How to Measure Productivity With Management Techniques

Knowing how to measure productivity allows you to fine tune your business by minimizing costs and maximizing profits:

1. Identify Long and Short-Term Goals

Having a good understanding of what you (or your company’s) goals are is key to measuring productivity.

For example, if your company’s goal is to maximize market share, you’ll want to measure your team’s productivity by their ability to acquire new customers, not necessarily on actual sales made.

2. Break Down Goals Into Smaller Weekly Objectives

Your long-term goal might be to get 1,000 new customers in a year. That’s going to be 20 new customers per week. If you have 5 people on your team, then each one needs to bring in 4 new customers per week.

Now that you’ve broken it down, you can track each person’s productivity week-by-week just by plugging in the numbers:

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Productivity = number of new customers ÷ number of sales calls made

3. Create a System

Have you ever noticed that whenever you walk into a McDonald’s, the French fry machine is always to your left? 

This is because McDonald’s created a system. They have determined that the most efficient way to set up a kitchen is to always have the French fry machine on the left when you walk in.

You can do the same thing and just adapt it to your business.

Let’s say that you know that your most productive salespeople are making the most sales between the hours of 3 and 7 pm. If the other salespeople are working from 9 am to 4 pm, you can potentially increase productivity through something as simple as adjusting the workday.

Knowing how to measure productivity allows you to set up, monitor, and fine tune systems to maximize output.

4. Evaluate, Evaluate, Evaluate!

We’ve already touched on using these productivity numbers to evaluate and monitor your employees, but don’t forget to evaluate yourself using these same measurements.

If you have set up a system to track and measure employees’ performance, but you’re still not meeting goals, it may be time to look at your management style. After all, your management is a big part of the input side of our equation.

Are you more of a carrot or a stick type of manager? Maybe you can try being more of the opposite type to see if that changes productivity. Are you managing your employees as a group? Perhaps taking a more one-on-one approach would be a better way to utilize each individual’s strengths and weaknesses.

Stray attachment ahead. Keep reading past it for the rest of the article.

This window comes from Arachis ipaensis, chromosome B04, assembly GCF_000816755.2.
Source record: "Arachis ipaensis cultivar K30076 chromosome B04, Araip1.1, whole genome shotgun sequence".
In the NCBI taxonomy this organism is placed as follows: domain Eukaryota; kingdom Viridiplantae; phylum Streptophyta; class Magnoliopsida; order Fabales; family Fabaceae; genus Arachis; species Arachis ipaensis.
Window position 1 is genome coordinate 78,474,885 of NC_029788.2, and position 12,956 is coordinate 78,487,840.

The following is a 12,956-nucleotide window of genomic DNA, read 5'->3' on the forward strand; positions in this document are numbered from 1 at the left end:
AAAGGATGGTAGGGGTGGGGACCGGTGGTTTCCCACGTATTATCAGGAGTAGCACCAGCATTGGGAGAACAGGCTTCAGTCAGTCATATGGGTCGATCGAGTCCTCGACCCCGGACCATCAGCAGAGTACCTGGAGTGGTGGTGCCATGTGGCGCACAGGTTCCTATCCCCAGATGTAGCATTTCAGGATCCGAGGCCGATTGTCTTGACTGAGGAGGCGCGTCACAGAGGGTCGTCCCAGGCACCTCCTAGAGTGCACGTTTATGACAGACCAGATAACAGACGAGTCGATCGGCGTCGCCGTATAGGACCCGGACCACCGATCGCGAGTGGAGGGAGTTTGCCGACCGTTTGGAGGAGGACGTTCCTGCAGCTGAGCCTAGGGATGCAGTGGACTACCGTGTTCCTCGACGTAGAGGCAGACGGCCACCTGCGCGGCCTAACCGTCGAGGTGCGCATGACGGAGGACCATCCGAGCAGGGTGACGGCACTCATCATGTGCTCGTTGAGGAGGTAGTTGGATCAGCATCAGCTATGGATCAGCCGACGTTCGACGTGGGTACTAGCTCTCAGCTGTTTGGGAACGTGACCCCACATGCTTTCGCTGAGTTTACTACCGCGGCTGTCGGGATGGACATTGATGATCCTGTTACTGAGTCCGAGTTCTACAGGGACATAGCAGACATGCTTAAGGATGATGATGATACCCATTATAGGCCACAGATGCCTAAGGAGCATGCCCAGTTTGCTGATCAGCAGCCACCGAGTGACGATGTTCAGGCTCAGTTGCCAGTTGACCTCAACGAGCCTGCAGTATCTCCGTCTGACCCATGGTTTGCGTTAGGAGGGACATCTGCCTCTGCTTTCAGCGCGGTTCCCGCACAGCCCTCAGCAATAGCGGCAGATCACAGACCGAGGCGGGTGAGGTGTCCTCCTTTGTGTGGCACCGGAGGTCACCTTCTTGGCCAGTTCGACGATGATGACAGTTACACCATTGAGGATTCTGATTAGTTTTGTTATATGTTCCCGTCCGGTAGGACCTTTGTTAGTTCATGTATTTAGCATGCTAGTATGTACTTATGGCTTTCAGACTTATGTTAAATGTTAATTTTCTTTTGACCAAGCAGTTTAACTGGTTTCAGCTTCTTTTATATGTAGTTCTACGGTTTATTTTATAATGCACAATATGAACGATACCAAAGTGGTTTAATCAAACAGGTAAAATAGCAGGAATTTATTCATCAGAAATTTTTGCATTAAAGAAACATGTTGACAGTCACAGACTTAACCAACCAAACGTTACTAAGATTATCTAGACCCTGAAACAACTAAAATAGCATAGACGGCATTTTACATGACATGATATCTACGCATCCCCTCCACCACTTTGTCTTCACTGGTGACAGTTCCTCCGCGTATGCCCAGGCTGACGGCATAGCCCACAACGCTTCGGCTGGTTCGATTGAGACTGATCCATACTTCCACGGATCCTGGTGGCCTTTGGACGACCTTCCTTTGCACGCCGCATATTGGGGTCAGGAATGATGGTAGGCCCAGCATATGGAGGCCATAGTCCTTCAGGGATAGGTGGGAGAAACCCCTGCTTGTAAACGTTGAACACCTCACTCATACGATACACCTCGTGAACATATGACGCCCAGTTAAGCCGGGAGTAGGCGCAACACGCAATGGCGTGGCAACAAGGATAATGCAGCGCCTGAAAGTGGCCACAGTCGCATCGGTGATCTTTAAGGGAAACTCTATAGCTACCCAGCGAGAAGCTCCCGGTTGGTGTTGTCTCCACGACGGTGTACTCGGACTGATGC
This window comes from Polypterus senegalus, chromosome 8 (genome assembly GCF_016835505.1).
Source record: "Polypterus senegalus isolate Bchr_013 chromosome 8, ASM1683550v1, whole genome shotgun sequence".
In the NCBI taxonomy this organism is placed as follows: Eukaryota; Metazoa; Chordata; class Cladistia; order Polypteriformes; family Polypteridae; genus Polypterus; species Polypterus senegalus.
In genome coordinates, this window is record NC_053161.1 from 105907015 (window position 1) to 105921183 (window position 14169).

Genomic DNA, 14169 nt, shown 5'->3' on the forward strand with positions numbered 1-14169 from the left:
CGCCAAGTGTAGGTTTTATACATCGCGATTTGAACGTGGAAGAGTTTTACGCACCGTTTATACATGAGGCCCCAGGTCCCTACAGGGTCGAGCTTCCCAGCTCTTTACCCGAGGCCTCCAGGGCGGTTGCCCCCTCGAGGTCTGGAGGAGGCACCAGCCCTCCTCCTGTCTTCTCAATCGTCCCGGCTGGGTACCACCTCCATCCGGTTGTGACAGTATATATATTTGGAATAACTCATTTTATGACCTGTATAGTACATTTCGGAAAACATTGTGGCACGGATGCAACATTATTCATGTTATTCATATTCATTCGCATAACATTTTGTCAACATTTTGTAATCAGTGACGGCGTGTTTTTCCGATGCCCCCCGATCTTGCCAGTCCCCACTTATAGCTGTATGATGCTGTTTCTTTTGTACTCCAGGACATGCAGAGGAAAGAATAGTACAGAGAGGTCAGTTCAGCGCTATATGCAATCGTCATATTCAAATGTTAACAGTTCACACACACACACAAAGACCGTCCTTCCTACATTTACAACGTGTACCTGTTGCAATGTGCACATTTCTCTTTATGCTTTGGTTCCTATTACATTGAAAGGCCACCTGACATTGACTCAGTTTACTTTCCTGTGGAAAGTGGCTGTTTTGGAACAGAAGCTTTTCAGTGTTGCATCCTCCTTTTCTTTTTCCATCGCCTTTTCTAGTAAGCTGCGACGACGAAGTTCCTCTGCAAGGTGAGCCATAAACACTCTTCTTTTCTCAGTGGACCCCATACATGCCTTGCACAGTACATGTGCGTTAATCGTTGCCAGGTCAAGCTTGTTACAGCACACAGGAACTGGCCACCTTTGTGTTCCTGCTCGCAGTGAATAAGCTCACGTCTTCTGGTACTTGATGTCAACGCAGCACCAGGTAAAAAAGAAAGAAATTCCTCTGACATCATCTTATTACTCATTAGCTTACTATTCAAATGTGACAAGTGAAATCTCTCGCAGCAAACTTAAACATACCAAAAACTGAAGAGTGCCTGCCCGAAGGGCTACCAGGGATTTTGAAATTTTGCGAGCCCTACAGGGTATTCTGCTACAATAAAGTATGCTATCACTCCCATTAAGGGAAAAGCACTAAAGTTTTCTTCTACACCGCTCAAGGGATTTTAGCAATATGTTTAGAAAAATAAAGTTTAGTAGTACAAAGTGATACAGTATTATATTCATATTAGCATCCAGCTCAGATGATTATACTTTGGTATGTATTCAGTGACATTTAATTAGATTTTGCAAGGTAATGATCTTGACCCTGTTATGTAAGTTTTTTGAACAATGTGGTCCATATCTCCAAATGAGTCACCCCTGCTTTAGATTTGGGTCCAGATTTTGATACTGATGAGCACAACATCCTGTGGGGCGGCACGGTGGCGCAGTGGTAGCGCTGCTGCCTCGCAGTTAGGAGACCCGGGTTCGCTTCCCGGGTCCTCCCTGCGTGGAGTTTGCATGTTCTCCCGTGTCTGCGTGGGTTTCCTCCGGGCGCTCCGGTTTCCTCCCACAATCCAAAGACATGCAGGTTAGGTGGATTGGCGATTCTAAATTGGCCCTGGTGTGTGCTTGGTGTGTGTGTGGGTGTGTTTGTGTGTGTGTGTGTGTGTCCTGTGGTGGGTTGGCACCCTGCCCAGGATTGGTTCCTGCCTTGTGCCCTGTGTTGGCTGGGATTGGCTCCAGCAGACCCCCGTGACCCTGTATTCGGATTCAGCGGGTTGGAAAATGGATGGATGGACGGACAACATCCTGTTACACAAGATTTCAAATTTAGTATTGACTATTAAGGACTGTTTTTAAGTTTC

Just remember that you and your management style contribute directly to your employees’ productivity.

5. Use a Ratings Scale

Having clear and concise objectives for individual employees is a crucial part of any attempt to increase workplace productivity. Once you have set the goals or objectives, it’s important that your employees are given regular feedback regarding their progress.

Using a ratings scale is a good way to provide a standardized visual representation of progress. Using a scale of 1-5 or 1-10 is a good way to give clear and concise feedback on an individual basis.

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It’s also a good way to track long-term progress and growth in areas that need improvement.

6. Hire “Mystery Shoppers”

This is especially helpful in retail operations where customer service is critical. A mystery shopper can give feedback based on what a typical customer is likely to experience.

You can hire your own shopper, or there are firms that will provide them for you. No matter which route you choose, it’s important that the mystery shoppers have a standardized checklist for their evaluation.

You can request evaluations for your employees friendliness, how long it took to greet the shopper, employees’ knowledge of the products or services, and just about anything else that’s important to a retail operation.

7. Offer Feedback Forms

Using a feedback form is a great way to get direct input from existing customers. There are just a couple of things to keep in mind when using feedback forms.

First, keep the form short, 2-3 questions max with a space for any additional comments. Asking people to fill out a long form with lots of questions will significantly reduce the amount of information you receive.

Secondly, be aware that customers are much more likely to submit feedback forms when they are unhappy or have a complaint than when they are satisfied.

You can offset this tendency by asking everyone to take the survey at the end of their interaction. This will increase compliance and give you a broader range of customer experiences, which will help as you’re learning how to measure productivity.

8. Track Cost Effectiveness

This is a great metric to have, especially if your employees have some discretion over their budgets. You can track how much each person spends and how they spend it against their productivity.

Again, this one is easy to plug into the equation: Productivity = amount of money brought in ÷ amount of money spent.

Having this information is very useful in forecasting expenses and estimating budgets.

9. Use Self-Evaluations

Asking your staff to do self evaluations can be a win-win for everyone. Studies have shown that when employees feel that they are involved and their input is taken seriously, morale improves. And as we all know, high employee morale translates into higher productivity.